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Is The Duke Rape Story Unraveling?

By Tom Bevan

There's probably no better way to get a feel for what's been happening in the Duke University lacrosse team rape story than to read a series of revised news alerts on the case issued by the Durham Police's Crimestoppers unit.

An initial release sent out April 3 which offered cash rewards for tips about the case read: "The victim was sodomized, raped, assaulted and robbed. This horrific crime sent shock waves throughout our community."

Yesterday at 11:16am, according to the Raleigh News & Observer, Crimestoppers issued a revised version of the same news release which dropped the entire second sentence about a "horrific crime" and also added a qualifier to the first: "The victim alleges that she was sodomized, raped, assaulted and robbed." [emphasis added]

A mere eighteen minutes later a third revision was issued, changing the word "victim" to "complainant."

The evolving facts in the case seem to not only warrant those revisions but also to suggest that the case may be in the process of unraveling.

Two days ago defense attorneys for the Duke lacrosse players said they have time-stamped pictures which apparently call into question aspects of the alleged victim's account of the incident. Yesterday it was reported that there was not a single positive match from the DNA tests conducted on all 46 of the team's white players. Defense lawyers assert that no assault and no sex, coerced or otherwise, took place the night of March 14.

District Attorney Mike Nifong, however, continues to insist he believes the alleged victim was sexually assaulted and claims she was able to identify one of her attackers last week (defense attorneys scoff at the legitimacy of an ID two weeks after the alleged incident). At the start of this case Nifong, who is in the middle of a heated reelection campaign set for the beginning of May, displayed an attraction to television cameras that would make Chuck Schumer blush, doing more than 50 media interviews where he discussed the allegations.

Yesterday, Nifong imprudently (if not inexplicably) took part in a panel discussion on violence against women held at North Carolina Central University - the school where the alleged victim is from - fielding questions about the case from African-Americans who angrily suggested that if the racial components of the case were flipped (i.e. a white woman accusing 46 black players of rape) the whole team would have been arrested on the spot.

Today comes word that uber-lawyer Bob Bennett - who famously defended President Clinton against charges of sexual harassment by Paula Jones - has been hired by the families of the players to help manage the distorted media image that has developed around this case.

Bennett's message to reporters was, "Let's calm down. Let's let justice work itself, in an individualized process, and not have guilt by association." If you want to try and parse legalese, Bennett's statement could imply that perhaps one or two members of the team might be guilty of some crime (though we can't be sure exactly what) against the woman in question, but that the vast majority of the players are guilty of nothing more than being present at a college party where there was beer and strippers.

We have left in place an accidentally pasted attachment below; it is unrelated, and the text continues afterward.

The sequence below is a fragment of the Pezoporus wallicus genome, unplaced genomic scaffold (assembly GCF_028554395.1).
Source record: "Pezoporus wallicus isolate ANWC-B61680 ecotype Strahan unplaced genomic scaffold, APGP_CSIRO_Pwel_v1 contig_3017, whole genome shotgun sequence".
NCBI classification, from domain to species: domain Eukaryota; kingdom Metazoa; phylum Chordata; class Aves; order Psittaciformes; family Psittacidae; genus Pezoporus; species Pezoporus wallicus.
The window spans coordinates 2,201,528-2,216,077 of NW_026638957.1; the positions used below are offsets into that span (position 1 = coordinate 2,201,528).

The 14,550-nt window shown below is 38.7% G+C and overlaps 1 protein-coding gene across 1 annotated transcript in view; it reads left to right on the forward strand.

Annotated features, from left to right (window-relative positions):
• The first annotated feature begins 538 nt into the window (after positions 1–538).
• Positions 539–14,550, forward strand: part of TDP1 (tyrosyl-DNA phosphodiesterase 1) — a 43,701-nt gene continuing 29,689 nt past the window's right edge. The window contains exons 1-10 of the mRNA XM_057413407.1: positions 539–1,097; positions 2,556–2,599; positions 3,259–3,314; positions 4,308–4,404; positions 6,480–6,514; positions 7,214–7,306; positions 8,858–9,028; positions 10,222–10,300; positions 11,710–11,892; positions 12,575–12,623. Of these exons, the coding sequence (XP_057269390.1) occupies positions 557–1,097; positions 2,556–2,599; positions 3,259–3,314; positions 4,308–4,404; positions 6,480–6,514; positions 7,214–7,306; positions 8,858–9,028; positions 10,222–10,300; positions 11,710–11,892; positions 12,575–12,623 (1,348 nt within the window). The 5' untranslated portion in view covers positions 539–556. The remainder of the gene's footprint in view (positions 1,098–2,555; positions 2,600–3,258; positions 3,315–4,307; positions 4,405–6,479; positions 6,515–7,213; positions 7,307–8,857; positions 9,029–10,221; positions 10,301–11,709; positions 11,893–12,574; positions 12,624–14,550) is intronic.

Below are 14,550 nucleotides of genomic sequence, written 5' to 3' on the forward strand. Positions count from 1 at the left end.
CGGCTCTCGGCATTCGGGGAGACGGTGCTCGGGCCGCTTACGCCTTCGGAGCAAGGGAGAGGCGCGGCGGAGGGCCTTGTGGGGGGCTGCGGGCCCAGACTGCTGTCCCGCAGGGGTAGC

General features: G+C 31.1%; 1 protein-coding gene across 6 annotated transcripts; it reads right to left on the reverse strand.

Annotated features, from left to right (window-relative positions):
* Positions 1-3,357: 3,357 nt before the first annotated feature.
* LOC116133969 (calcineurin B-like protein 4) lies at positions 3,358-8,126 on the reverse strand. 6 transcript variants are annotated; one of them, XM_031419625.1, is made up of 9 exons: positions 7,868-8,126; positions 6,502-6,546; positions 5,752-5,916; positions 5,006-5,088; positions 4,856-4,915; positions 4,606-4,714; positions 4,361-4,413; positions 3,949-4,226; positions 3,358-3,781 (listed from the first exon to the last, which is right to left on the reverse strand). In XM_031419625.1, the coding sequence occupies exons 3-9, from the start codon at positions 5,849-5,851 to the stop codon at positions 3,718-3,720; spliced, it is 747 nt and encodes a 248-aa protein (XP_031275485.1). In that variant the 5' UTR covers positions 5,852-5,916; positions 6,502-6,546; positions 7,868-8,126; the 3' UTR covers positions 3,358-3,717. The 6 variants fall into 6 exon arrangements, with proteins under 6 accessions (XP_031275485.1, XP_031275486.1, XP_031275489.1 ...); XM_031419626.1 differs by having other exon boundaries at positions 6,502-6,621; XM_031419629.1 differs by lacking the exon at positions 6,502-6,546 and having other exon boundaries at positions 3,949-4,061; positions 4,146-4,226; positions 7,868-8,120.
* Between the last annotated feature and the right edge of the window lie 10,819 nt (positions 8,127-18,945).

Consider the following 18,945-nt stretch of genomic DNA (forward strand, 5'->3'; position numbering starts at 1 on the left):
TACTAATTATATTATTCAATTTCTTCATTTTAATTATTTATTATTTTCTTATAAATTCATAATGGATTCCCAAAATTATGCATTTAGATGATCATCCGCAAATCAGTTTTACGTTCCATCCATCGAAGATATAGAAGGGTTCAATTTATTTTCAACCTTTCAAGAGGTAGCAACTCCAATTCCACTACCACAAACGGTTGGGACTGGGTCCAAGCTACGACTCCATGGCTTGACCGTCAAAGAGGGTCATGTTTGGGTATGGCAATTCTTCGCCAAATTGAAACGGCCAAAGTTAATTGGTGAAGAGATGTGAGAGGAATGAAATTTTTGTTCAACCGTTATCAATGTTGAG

We'll know more in the coming days, of course, but at this point the case is looking more and more questionable. That doesn't reflect well on the District Attorney, the Duke University administration, or the national media which, quite characteristically, were quick to report sensational allegations of rape but have been slow to give the same sort of intense coverage to the various pieces of seemingly exculpatory information that have come to light in the following days.

And, of course, no racial drama would be complete without at least one of the nation's top hustlers on the scene - in this case Jesse Jackson who said yesterday that "there's such a history of white men and black women and rape and assault it [the Duke case] conjures up many ancient feelings and fears." That's only true if there's someone there to do the "conjuring," and Jackson is always more than happy to oblige.

This case is about whether or not violence was done to a woman. It doesn't matter whether she was black, brown, yellow or white. If a woman was violated against her will, the perpetrators of the crime should be prosecuted to the fullest extent of the law.

If it turns out, however, that violence wasn't done to this woman and the whole thing is a hoax, there are going to be an awful lot of Duke lacrosse players looking for a place where they can go to get their reputations back. But as history has too often shown, no such place exists.

Tom Bevan is the co-founder and Executive Editor of RealClearPolitics. Email:

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